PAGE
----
This review is long overdue. I was driving from San Francisco to Seattle for the umpteenth time, and collapsed at the Elliott Hotel after an exhausting drive from Brookings. Two nights earlier, I'd been treated to clam chowder that tasted of corn starch, and a fish stew smothered in molten cheese, and my meal at the restaurant across the street from the Elliott the night before hadn't exactly been anything to write home about.
I had decided to kill the day in Astoria before heading home to Seattle. I started with a tour of the Flavel House, the mansion built by the Columbia River pilot whoi made a fortune in the 1800s. I walked toward the river, looking for a spot to have lunch. Clemente's looked promising, but I frankly wasn't expecting much as I walked inside and sat down in a rather cavernous and empty room. (It was mid-week in March, not exactly the height of the tourist crush.)
Ah, cioppino. That's what I had on the California side of the border near Brookings. Let's see how these guys murder it, I thought. Well, by the end of that meal, served with some crispy bread and a glass of wine, I was almost in tears. "My God," I said to the waitress, "who is the cook, and what is this world-class chef doing in a small town in Oregon?"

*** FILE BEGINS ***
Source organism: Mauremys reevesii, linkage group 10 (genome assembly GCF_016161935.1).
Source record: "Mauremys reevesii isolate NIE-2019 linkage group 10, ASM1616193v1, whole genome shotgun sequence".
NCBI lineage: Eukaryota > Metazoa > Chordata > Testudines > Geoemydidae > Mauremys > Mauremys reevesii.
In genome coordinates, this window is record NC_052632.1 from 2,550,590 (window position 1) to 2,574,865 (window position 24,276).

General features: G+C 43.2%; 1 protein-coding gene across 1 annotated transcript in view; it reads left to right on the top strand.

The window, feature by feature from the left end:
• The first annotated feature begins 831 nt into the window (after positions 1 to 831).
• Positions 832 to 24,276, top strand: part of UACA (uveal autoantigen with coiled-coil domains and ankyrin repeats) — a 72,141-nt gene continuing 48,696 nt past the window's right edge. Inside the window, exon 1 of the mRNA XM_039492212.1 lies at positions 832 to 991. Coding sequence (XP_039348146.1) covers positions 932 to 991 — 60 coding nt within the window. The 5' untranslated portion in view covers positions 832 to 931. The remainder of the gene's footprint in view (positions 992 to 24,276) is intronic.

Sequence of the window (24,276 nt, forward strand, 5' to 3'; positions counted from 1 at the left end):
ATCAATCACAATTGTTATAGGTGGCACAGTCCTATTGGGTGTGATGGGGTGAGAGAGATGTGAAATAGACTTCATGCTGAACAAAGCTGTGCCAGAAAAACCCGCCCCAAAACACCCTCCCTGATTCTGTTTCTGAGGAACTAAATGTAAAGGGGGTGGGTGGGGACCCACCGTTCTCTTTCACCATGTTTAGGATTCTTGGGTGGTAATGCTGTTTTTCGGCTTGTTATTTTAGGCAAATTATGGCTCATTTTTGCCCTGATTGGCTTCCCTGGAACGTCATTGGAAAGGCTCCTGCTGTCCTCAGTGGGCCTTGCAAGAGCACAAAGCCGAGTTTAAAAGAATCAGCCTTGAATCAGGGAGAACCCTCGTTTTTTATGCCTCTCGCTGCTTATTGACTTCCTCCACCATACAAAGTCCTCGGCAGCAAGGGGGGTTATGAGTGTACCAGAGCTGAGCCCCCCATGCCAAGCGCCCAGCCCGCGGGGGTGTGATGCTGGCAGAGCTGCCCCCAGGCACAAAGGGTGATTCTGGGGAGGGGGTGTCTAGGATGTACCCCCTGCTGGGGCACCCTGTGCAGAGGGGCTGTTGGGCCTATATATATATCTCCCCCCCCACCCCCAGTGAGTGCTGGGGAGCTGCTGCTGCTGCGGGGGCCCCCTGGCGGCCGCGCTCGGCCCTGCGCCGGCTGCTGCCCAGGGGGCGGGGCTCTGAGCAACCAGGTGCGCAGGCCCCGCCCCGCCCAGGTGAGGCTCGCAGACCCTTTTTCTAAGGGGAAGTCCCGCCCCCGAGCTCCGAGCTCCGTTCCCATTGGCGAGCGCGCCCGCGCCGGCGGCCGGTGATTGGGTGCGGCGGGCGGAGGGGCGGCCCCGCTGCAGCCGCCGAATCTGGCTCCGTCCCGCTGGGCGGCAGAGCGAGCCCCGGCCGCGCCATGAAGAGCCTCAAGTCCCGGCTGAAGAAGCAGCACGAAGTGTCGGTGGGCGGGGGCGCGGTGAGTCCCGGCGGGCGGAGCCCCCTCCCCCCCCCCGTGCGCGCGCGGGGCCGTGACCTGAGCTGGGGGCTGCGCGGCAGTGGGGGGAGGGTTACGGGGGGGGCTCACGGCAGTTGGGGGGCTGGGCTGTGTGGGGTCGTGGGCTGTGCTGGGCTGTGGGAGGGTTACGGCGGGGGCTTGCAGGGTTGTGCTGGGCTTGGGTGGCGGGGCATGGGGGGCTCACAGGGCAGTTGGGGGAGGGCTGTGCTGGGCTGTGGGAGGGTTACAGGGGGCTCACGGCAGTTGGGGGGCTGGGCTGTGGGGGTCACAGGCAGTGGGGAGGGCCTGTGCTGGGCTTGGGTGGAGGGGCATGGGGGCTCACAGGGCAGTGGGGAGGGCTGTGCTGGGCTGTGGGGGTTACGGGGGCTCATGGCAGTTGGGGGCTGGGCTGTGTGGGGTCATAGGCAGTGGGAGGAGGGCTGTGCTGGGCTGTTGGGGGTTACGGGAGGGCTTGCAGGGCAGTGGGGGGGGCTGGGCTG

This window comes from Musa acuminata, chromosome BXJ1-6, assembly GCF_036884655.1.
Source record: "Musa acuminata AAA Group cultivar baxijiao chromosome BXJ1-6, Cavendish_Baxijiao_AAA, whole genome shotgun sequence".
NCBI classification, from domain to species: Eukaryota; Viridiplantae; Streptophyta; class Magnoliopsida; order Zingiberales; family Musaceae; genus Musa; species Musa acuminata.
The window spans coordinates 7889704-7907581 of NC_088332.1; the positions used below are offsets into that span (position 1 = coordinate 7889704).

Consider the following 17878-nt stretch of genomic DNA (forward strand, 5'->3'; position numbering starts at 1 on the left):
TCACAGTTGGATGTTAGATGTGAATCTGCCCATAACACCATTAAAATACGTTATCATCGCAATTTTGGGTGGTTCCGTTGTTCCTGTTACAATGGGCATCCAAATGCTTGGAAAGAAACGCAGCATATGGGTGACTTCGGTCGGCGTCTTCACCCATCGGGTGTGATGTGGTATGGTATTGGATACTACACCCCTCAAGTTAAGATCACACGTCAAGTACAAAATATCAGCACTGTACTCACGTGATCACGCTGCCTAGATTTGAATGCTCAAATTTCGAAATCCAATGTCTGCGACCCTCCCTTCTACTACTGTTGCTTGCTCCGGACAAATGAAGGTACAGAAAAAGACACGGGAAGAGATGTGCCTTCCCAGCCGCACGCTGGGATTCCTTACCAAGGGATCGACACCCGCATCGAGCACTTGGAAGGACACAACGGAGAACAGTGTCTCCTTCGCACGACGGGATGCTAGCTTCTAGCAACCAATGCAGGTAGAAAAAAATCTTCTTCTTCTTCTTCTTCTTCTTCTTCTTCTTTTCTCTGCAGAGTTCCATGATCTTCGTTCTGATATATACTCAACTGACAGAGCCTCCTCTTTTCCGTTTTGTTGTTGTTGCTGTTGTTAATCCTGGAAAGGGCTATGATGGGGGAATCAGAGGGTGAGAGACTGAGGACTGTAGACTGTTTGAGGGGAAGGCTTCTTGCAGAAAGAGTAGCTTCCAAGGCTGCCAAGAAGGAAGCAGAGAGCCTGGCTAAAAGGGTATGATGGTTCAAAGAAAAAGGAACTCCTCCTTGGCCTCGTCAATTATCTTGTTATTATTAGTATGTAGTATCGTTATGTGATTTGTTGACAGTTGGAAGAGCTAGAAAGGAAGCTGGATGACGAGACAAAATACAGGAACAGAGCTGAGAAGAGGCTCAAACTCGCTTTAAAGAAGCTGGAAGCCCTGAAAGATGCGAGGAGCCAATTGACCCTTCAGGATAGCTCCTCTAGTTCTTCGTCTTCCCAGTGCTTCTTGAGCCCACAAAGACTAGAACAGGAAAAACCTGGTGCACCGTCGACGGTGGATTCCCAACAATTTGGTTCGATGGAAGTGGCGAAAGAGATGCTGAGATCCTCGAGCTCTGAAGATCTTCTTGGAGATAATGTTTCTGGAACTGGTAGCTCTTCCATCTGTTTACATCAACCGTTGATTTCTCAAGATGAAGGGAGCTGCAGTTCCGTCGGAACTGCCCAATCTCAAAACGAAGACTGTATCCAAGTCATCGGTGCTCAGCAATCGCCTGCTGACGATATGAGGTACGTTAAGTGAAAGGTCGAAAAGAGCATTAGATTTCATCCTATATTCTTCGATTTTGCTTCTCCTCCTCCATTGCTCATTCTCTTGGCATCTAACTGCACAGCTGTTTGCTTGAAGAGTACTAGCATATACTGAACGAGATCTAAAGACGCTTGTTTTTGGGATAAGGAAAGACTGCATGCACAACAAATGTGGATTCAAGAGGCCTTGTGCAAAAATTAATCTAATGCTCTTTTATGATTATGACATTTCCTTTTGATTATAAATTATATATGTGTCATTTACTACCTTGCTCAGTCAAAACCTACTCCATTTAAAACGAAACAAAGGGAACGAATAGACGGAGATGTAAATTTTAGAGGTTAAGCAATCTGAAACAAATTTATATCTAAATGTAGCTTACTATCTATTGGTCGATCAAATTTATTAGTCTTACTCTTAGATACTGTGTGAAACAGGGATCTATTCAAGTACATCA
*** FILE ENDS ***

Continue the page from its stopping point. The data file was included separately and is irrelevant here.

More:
From here on out, all cioppino will be measured against this. The flavors of the broth were just right, complementing the lovely seafood while not overwhelming it, yet not slinking off into the background. You could just about taste the sun on the tomatoes, and pick out individual spices. I was near tears eating this wonderful, simple dish!
I was privileged to meet the chef, who turned out to be half of the husband-wife team who own the place, and before I left I promised to prowl the Internet, singing the praises of this restaurant and its cioppino. I have been all over the world -- a couple dozen countries -- and have eaten in some of the world's best restaurants. If you want to find the best cioppino in the world, this is the place.
p.s.: I want to assure everyone who reads this review that I am not in any way acquainted with the owners, beyond having gushed to the cook that afternoon. I simply loved the food, and in America we lovers of great food have an obligation to repay the passion of those who prepare it for us. Bravo, Clemente's!
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